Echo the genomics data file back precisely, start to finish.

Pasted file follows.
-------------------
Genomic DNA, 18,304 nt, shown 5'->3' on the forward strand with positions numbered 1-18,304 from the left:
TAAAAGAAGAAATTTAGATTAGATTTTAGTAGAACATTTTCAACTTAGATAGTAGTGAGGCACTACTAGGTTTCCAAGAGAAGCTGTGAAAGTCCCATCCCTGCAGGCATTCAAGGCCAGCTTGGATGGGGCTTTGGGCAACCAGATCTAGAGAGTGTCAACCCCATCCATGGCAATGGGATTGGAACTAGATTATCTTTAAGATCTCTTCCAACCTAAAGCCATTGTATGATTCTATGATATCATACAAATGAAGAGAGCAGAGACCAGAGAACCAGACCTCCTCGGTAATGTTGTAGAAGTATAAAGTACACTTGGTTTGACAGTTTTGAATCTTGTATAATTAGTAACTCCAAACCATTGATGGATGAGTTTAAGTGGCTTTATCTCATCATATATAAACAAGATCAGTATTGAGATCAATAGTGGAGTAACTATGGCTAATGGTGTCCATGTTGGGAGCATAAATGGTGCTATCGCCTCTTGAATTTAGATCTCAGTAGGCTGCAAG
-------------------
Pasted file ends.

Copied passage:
Genomic DNA, 18,304 nt, shown 5'->3' on the forward strand with positions numbered 1-18,304 from the left:
TAAAAGAAGAAATTTAGATTAGATTTTAGTAGAACATTTTCAACTTAGATAGTAGTGAGGCACTACTAGGTTTCCAAGAGAAGCTGTGAAAGTCCCATCCCTGCAGGCATTCAAGGCCAGCTTGGATGGGGCTTTGGGCAACCAGATCTAGAGAGTGTCAACCCCATCCATGGCAATGGGATTGGAACTAGATTATCTTTAAGATCTCTTCCAACCTAAAGCCATTGTATGATTCTATGATATCATACAAATGAAGAGAGCAGAGACCAGAGAACCAGACCTCCTCGGTAATGTTGTAGAAGTATAAAGTACACTTGGTTTGACAGTTTTGAATCTTGTATAATTAGTAACTCCAAACCATTGATGGATGAGTTTAAGTGGCTTTATCTCATCATATATAAACAAGATCAGTATTGAGATCAATAGTGGAGTAACTATGGCTAATGGTGTCCATGTTGGGAGCATAAATGGTGCTATCGCCTCTTGAATTTAGATCTCAGTAGGCTGCAAG